Now that we’ve covered up Indexing in our last lesson, we will be tackling retrieval which is the second step of a search engine’s function.
Getting it out
Retrieval is basically when the search engine gets a query, looks over it’s index database and regurgitates whatever is relevant to the search terms (or keywords). It is a critical function of the search engine for us end-users because this is what we use search engines for.
Saving to Load
The only purpose of saving a document is to be able to load it some time in the future, right? We’ve covered up indexing wherein the search engine saves away webpages in it’s index database. And it’s purpose is so that it can be retrieved or loaded when a query is made by the end-user.
When you make a search query, Google (again, we’re using Google as an example) goes through all it’s data in it’s index database and looks for the keywords matching your search query. When it has found all the relevant ones, it will retrieve it out of it’s database and proceed to rank it before releasing it to you.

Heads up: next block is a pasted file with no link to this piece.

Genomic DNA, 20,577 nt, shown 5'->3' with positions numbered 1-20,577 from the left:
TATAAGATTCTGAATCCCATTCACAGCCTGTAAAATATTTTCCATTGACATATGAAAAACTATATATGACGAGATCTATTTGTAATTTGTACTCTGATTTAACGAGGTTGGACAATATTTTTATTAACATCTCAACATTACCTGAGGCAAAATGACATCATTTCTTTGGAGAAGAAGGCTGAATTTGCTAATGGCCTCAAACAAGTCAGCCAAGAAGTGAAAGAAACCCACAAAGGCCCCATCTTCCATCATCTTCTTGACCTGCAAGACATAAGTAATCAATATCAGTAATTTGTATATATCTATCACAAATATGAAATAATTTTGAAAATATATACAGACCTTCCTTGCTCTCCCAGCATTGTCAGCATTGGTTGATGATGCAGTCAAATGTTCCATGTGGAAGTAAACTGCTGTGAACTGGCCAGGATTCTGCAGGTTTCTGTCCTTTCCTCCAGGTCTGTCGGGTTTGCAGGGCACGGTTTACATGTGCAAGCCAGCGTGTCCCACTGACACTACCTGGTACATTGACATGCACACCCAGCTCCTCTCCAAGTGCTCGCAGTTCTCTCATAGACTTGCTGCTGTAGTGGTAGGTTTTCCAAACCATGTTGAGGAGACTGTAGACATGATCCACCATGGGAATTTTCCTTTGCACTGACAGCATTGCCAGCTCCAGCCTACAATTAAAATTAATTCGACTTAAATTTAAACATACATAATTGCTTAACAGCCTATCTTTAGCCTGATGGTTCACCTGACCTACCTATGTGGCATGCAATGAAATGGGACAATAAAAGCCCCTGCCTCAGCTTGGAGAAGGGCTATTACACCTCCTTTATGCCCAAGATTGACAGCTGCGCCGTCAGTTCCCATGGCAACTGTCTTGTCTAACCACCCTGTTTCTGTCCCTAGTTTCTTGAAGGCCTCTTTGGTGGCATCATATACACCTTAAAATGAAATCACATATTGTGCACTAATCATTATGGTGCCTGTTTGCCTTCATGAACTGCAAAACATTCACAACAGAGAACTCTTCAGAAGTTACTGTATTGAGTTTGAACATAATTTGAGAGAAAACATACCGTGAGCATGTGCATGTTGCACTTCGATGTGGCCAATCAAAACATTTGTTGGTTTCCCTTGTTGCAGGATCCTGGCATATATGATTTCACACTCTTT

Retrieval is critical because some search engines such as Yahoo and Ask still read meta tags such as your meta description during its retrieval process – though it is not used for ranking nor does it affect ranking in any way. Still, it has some bearing on the search engine results page when it gives you the result.